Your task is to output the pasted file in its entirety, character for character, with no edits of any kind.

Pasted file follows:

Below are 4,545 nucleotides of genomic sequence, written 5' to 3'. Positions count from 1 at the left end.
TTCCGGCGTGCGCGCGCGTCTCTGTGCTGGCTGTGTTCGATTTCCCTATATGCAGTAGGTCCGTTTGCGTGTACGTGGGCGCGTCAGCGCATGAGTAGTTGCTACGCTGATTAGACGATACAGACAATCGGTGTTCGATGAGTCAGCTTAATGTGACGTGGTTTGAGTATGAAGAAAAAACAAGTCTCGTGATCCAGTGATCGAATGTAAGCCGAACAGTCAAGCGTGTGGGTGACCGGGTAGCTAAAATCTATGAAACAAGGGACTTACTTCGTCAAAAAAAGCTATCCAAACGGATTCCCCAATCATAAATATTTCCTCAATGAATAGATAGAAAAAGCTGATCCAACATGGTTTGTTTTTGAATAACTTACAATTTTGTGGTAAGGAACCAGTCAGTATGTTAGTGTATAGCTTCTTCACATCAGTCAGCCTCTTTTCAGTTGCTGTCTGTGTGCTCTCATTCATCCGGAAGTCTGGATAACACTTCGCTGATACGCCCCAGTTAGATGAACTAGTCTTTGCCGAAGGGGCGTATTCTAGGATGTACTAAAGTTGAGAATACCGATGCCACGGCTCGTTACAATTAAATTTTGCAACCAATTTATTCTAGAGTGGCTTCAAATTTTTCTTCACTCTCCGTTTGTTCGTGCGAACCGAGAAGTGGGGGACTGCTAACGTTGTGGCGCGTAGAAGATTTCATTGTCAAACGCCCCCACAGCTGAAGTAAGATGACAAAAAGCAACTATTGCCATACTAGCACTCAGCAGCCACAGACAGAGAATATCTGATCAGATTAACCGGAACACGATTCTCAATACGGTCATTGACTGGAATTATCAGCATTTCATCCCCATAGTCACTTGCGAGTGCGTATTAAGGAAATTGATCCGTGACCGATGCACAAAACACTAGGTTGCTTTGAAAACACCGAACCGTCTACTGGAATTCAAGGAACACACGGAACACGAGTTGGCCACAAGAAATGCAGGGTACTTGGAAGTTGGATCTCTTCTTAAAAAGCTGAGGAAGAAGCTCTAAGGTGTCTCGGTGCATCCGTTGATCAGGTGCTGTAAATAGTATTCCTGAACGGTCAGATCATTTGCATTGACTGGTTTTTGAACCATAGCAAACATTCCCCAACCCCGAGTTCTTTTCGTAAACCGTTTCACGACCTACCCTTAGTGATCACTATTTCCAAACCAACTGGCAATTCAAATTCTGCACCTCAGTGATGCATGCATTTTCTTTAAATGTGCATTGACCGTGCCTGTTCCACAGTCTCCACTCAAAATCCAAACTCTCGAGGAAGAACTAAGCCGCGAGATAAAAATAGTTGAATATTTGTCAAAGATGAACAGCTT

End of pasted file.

Below are 4,545 nucleotides of genomic sequence, written 5' to 3'. Positions count from 1 at the left end.
TTCCGGCGTGCGCGCGCGTCTCTGTGCTGGCTGTGTTCGATTTCCCTATATGCAGTAGGTCCGTTTGCGTGTACGTGGGCGCGTCAGCGCATGAGTAGTTGCTACGCTGATTAGACGATACAGACAATCGGTGTTCGATGAGTCAGCTTAATGTGACGTGGTTTGAGTATGAAGAAAAAACAAGTCTCGTGATCCAGTGATCGAATGTAAGCCGAACAGTCAAGCGTGTGGGTGACCGGGTAGCTAAAATCTATGAAACAAGGGACTTACTTCGTCAAAAAAAGCTATCCAAACGGATTCCCCAATCATAAATATTTCCTCAATGAATAGATAGAAAAAGCTGATCCAACATGGTTTGTTTTTGAATAACTTACAATTTTGTGGTAAGGAACCAGTCAGTATGTTAGTGTATAGCTTCTTCACATCAGTCAGCCTCTTTTCAGTTGCTGTCTGTGTGCTCTCATTCATCCGGAAGTCTGGATAACACTTCGCTGATACGCCCCAGTTAGATGAACTAGTCTTTGCCGAAGGGGCGTATTCTAGGATGTACTAAAGTTGAGAATACCGATGCCACGGCTCGTTACAATTAAATTTTGCAACCAATTTATTCTAGAGTGGCTTCAAATTTTTCTTCACTCTCCGTTTGTTCGTGCGAACCGAGAAGTGGGGGACTGCTAACGTTGTGGCGCGTAGAAGATTTCATTGTCAAACGCCCCCACAGCTGAAGTAAGATGACAAAAAGCAACTATTGCCATACTAGCACTCAGCAGCCACAGACAGAGAATATCTGATCAGATTAACCGGAACACGATTCTCAATACGGTCATTGACTGGAATTATCAGCATTTCATCCCCATAGTCACTTGCGAGTGCGTATTAAGGAAATTGATCCGTGACCGATGCACAAAACACTAGGTTGCTTTGAAAACACCGAACCGTCTACTGGAATTCAAGGAACACACGGAACACGAGTTGGCCACAAGAAATGCAGGGTACTTGGAAGTTGGATCTCTTCTTAAAAAGCTGAGGAAGAAGCTCTAAGGTGTCTCGGTGCATCCGTTGATCAGGTGCTGTAAATAGTATTCCTGAACGGTCAGATCATTTGCATTGACTGGTTTTTGAACCATAGCAAACATTCCCCAACCCCGAGTTCTTTTCGTAAACCGTTTCACGACCTACCCTTAGTGATCACTATTTCCAAACCAACTGGCAATTCAAATTCTGCACCTCAGTGATGCATGCATTTTCTTTAAATGTGCATTGACCGTGCCTGTTCCACAGTCTCCACTCAAAATCCAAACTCTCGAGGAAGAACTAAGCCGCGAGATAAAAATAGTTGAATATTTGTCAAAGATGAACAGCTT